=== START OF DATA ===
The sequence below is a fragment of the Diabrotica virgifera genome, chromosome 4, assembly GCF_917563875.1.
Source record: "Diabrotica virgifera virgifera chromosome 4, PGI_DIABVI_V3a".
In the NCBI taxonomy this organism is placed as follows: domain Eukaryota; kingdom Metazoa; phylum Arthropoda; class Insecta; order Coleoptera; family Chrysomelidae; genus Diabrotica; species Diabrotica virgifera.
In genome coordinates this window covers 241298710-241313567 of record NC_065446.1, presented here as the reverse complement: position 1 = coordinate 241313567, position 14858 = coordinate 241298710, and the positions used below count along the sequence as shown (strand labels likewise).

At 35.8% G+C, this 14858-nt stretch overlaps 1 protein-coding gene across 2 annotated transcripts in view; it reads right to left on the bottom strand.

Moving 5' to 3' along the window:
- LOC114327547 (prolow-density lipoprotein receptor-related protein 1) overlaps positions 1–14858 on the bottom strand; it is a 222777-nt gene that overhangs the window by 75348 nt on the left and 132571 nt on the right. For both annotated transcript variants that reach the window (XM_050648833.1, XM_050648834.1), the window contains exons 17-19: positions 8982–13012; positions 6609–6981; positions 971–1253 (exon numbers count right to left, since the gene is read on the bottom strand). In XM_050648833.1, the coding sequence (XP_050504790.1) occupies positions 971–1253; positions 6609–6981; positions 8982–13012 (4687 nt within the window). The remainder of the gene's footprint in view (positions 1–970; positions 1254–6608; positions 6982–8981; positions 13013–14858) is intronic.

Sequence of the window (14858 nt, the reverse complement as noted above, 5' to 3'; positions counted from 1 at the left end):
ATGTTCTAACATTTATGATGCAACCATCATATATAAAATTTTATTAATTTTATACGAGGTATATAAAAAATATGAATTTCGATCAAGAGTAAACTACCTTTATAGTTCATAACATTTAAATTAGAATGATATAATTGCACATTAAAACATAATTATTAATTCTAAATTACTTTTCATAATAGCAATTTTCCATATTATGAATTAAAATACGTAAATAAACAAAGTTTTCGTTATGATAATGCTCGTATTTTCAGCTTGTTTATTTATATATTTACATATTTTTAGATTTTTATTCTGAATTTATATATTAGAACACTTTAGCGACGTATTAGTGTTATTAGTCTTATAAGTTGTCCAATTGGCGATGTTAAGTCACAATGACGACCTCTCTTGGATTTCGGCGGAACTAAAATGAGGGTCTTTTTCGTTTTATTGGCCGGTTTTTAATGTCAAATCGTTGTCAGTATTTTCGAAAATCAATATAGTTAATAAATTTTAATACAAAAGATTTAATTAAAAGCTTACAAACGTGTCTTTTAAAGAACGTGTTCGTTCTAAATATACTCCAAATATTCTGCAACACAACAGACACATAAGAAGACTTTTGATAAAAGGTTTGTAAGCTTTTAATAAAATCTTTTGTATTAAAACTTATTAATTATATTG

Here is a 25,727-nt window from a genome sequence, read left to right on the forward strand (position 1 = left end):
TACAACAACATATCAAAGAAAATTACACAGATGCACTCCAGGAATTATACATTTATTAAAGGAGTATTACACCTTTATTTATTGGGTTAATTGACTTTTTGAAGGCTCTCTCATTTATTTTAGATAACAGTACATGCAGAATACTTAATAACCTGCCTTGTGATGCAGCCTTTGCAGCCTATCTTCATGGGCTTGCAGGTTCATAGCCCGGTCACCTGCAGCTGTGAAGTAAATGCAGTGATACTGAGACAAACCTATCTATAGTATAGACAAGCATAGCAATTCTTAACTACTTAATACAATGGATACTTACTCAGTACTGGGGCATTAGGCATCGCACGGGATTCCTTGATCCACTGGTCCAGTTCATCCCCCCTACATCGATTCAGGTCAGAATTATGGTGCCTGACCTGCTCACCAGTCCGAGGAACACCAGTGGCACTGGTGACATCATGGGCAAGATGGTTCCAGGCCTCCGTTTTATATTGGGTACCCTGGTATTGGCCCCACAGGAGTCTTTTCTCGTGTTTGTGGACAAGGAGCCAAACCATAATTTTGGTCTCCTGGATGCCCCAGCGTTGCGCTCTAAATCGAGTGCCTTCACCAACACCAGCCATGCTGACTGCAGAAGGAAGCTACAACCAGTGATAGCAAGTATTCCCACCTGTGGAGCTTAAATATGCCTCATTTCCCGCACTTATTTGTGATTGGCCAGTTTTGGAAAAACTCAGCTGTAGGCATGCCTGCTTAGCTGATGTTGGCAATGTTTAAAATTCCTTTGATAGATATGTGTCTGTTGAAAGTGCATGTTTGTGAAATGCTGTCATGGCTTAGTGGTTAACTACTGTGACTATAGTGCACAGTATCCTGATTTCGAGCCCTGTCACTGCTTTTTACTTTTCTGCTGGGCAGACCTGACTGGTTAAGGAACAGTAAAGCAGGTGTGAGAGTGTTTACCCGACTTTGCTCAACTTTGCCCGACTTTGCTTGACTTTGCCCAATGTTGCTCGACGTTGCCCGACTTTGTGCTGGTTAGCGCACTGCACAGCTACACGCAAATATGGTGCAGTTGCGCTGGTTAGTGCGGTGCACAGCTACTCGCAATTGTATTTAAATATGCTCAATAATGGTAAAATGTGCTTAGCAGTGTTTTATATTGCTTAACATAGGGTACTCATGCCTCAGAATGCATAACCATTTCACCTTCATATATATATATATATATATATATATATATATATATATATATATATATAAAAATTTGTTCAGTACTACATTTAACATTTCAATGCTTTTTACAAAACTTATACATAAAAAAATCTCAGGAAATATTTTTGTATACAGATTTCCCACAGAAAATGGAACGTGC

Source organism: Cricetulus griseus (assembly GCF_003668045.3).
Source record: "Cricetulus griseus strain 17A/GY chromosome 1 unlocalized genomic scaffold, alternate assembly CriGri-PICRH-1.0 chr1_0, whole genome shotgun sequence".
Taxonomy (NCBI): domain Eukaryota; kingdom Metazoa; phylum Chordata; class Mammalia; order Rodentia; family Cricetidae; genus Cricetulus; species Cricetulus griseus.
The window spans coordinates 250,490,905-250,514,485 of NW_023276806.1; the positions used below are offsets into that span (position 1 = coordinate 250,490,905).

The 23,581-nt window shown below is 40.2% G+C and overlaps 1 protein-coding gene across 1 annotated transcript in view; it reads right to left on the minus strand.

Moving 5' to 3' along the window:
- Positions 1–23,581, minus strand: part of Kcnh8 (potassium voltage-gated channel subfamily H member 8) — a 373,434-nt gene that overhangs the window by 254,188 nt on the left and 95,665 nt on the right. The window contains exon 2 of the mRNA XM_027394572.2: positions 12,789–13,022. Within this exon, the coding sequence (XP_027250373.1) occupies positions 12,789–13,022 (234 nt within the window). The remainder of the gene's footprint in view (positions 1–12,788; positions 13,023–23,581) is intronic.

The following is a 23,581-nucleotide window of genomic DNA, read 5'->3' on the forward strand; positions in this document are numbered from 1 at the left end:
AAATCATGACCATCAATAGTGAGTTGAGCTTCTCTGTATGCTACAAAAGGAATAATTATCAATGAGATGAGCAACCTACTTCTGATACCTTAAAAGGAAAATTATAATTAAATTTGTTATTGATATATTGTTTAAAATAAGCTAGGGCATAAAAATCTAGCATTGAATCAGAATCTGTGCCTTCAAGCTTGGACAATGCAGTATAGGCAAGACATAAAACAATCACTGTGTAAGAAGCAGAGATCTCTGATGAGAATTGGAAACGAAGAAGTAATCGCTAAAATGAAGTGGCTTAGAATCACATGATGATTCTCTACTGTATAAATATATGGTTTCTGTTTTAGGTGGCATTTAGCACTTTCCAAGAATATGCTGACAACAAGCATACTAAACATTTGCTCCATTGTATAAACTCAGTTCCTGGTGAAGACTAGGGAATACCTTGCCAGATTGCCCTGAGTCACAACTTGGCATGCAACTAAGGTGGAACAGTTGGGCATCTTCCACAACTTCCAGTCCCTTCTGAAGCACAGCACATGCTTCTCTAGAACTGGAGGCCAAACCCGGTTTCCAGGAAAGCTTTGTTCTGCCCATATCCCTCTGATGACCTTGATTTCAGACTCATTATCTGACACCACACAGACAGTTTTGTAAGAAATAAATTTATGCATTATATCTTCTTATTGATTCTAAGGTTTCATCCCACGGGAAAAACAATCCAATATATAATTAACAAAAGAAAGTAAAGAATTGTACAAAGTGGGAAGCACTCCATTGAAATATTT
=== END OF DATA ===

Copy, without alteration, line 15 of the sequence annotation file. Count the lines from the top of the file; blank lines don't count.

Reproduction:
The window spans coordinates 250,490,905-250,514,485 of NW_023276806.1; the positions used below are offsets into that span (position 1 = coordinate 250,490,905).